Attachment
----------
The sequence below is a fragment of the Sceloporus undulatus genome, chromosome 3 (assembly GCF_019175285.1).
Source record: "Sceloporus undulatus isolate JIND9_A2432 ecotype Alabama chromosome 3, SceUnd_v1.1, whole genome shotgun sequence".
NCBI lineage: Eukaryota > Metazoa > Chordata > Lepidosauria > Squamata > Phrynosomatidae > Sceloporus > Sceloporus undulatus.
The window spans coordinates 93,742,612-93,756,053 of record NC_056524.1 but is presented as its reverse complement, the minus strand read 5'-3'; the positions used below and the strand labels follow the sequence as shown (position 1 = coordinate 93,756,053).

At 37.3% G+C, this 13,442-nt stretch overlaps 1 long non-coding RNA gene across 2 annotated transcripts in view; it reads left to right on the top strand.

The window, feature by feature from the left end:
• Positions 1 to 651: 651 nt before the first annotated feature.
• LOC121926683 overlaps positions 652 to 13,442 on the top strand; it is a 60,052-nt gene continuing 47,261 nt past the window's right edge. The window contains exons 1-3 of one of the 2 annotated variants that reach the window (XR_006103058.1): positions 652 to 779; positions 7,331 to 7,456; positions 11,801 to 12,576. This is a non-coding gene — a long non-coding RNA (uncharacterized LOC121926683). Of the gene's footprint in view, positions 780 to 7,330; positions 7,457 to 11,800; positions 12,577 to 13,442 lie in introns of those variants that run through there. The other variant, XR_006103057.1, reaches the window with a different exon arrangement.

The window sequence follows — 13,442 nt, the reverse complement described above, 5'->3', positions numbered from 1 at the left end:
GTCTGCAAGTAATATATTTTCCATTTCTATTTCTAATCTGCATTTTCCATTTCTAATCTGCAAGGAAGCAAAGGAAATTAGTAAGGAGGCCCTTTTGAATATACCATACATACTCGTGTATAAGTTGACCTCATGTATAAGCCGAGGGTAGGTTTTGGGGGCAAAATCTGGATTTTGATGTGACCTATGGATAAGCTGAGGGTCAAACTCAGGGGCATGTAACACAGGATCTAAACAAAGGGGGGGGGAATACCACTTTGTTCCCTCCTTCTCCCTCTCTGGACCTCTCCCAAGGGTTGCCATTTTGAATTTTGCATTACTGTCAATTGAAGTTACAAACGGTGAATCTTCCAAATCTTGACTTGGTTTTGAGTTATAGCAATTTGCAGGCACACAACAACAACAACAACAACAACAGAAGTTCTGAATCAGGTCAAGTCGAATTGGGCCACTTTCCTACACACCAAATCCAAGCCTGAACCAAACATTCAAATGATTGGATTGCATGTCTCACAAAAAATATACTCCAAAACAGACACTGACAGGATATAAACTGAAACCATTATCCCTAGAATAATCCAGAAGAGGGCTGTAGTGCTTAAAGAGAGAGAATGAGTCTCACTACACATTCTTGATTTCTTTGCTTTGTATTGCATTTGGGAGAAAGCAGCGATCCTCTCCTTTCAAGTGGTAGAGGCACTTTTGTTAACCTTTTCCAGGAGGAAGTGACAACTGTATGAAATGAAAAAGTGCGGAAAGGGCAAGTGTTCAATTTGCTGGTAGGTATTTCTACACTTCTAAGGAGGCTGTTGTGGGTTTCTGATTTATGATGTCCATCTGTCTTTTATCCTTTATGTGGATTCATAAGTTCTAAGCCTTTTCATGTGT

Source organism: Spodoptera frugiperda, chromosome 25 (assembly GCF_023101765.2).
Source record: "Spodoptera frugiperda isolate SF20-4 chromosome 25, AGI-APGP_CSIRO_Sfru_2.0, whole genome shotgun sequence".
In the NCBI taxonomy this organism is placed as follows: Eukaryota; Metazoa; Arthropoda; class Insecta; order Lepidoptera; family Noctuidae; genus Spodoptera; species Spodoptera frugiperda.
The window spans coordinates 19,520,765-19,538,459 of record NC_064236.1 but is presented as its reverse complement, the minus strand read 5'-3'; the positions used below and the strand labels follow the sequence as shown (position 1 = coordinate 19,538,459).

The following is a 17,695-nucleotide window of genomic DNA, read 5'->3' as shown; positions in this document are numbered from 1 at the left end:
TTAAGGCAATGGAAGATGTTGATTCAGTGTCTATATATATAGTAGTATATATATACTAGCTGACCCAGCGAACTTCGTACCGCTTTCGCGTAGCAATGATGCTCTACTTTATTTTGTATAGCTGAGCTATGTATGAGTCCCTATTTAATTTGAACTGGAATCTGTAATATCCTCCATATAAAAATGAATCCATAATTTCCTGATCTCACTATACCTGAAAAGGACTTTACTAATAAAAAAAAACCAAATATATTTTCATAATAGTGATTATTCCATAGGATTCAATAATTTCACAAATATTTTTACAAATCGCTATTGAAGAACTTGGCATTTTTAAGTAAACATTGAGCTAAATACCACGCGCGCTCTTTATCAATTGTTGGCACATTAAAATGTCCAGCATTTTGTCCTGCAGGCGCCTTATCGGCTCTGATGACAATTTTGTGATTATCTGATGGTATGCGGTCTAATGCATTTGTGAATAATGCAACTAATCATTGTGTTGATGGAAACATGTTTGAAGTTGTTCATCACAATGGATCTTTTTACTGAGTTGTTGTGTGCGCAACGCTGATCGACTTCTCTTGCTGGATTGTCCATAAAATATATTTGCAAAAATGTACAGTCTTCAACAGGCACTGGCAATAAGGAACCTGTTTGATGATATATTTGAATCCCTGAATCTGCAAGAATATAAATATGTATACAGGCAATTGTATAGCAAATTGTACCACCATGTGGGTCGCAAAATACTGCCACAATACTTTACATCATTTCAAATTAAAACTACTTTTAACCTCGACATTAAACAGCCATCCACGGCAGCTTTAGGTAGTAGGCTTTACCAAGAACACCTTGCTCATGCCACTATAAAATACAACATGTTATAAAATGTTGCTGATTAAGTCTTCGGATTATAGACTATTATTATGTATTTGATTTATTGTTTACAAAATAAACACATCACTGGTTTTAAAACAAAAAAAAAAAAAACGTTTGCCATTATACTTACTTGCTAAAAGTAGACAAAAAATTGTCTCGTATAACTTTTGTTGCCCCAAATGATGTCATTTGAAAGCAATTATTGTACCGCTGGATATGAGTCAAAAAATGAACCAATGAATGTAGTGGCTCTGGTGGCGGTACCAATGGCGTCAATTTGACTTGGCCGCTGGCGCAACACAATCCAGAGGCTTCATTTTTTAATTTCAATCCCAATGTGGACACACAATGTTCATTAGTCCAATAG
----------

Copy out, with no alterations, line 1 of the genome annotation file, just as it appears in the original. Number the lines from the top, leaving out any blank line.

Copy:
The sequence below is a fragment of the Sceloporus undulatus genome, chromosome 3 (assembly GCF_019175285.1).